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In bash, if you do this:

mkdir /tmp/empty
array=(/tmp/empty/*)

you find that array now has one element, "/tmp/empty/*", not zero as you'd like. Thankfully, this can be avoided by turning on the nullglob shell option using shopt -s nullglob

But nullglob is global, and when editing an existing shell script, may break things (e.g., did someone check the exit code of ls foo* to check if there are files named starting with "foo"?). So, ideally, I'd like to turn it on only for a small scope—ideally, one filename expansion. You can turn it off again using shopt -u nullglob But of course only if it was disabled before:

old_nullglob=$(shopt -p | grep 'nullglob$')
shopt -s nullglob
array=(/tmp/empty/*)
eval "$old_nullglob"
unset -v old_nullglob

makes me think there must be a better way. The obvious "put it in a subshell" doesn't work as of course the variable assignment dies with the subshell. Other than waiting for the Austin group to import ksh93 syntax, is there?

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3 Answers 3

up vote 3 down vote accepted

With mapfile in Bash 4, you can load an array from a subshell with something like: mapfile array < <(shopt -s nullglob; for f in ./*; do echo "$f"; done). Full example:

$ shopt nullglob
nullglob        off
$ find
.
./bar baz
./qux quux
$ mapfile array < <(shopt -s nullglob; for f in ./*; do echo "$f"; done)
$ shopt nullglob
nullglob        off
$ echo ${#array[@]}
2
$ echo ${array[0]}
bar baz
$ echo ${array[1]}
qux quux
$ rm *
$ mapfile array < <(shopt -s nullglob; for f in ./*; do echo "$f"; done)
$ echo ${#array[@]}
0
  • Be sure to glob with ./* instead of a bare * when using echo to print the file name
  • Doesn't work with newline characters in the filename :( as pointed out by derobert

If you need to handle newlines in the filename, you will have to do the much more verbose:

array=()
while read -r -d $'\0'; do
    array+=("$REPLY")
done < <(shopt -s nullglob; for f in ./*; do printf "$f\0"; done)

But by this point, it may be simpler to follow the advice of one of the other answers.

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1  
This is pretty good. It will fail if filenames have newlines in them, but although that's allowed, it's pretty rare. As long as file names aren't under an attacker's control. –  derobert Dec 14 '13 at 15:09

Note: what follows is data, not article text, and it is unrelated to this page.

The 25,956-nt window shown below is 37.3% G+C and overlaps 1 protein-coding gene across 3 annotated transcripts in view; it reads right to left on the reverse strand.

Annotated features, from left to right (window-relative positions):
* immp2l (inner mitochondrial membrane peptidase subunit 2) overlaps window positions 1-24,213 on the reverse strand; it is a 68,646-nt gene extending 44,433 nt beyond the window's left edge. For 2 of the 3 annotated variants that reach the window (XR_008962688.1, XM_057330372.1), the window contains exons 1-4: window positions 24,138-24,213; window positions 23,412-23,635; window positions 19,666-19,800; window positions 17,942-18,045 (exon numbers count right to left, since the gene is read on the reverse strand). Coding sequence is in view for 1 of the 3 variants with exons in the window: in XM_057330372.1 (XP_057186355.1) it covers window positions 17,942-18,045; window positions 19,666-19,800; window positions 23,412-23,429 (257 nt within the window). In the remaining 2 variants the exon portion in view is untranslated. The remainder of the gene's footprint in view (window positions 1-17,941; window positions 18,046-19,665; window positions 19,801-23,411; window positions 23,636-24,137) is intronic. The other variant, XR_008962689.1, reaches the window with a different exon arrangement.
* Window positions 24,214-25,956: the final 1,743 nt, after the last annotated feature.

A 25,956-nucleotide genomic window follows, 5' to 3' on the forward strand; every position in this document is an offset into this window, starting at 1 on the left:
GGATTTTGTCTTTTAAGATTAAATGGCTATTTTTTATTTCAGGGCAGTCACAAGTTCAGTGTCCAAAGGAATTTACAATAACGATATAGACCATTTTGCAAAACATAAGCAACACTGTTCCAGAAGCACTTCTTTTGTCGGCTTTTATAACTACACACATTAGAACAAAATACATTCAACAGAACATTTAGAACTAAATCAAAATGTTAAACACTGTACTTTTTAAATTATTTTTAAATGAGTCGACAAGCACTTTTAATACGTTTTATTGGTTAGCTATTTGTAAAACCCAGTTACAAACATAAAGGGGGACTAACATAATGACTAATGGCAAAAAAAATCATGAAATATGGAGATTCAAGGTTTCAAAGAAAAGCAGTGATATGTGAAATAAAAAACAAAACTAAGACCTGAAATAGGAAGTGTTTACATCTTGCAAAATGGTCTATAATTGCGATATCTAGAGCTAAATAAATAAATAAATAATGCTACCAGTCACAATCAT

Yes, newlines in filenames do exist. Normally, that should only mean "find the culprit and punish him/her". Except that the only time I saw newlines in file names, the culprit was a charming elder lady... –  mivk Dec 23 '13 at 19:29

Unset it when done:

shopt -u nullglob

And properly (i.e. storing the previous state):

shopt -u | grep -q nullglob && changed=true && shopt -s nullglob
... do whatever you want ...
[ $changed ] && shopt -u nullglob; unset changed
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1  
That does avoid the eval, and I didn't realize -s and -u had that behavior (help shopt fails to mention it). I'm upvoting it for those. But honestly, its not really simpler—in terms of what you have to remember to get right, there is a lot in that first line. –  derobert Feb 3 '12 at 17:07
1  
I never said it was simpler :-) But it just do what your question asked, use nullglob without affecting other scripts started from the same session. Remembering the value of nullglob adds complexity, but it's the only way you can preserve the environment as it was. –  estani Feb 3 '12 at 18:27
    
Well, the question was for a better or easier way to do it (as the second code example in the question also manages to restore the setting back to its previous state). Apparently, I didn't make that clear in the question—please suggest how to improve it. –  derobert Feb 3 '12 at 19:04
    
I don't think you can improve that. The amount of code being called is minimal. Indeed you said an "easier" way, but your example is not doing what you wanted, i.e. not cluttering the rest of the code with your changes to nullglob. Sorry if this is not the answer you were expecting, perhaps somebody else can answer it better. Don't despair ;-) –  estani Feb 6 '12 at 12:25

This may be close to what you want; as is, it requires executing a command to expand the glob.

$ ls
file1 file2
$ array=( $(shopt -s nullglob; ls foo*) )
$ ls foo*
ls: foo*: No such file or directory
$ echo ${array[*]}
file1 file2

Instead of setting array in the subshell, we create a subshell using $() whose output is captured by array.

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4  
Doesn't work with spaces (no surprise): touch "file1" "file 2"; array=( $(shopt -s nullglob; ls foo*) ); set | grep ^array produces array=([0]="file1" [1]="file" [2]="2") –  derobert Feb 3 '12 at 17:00

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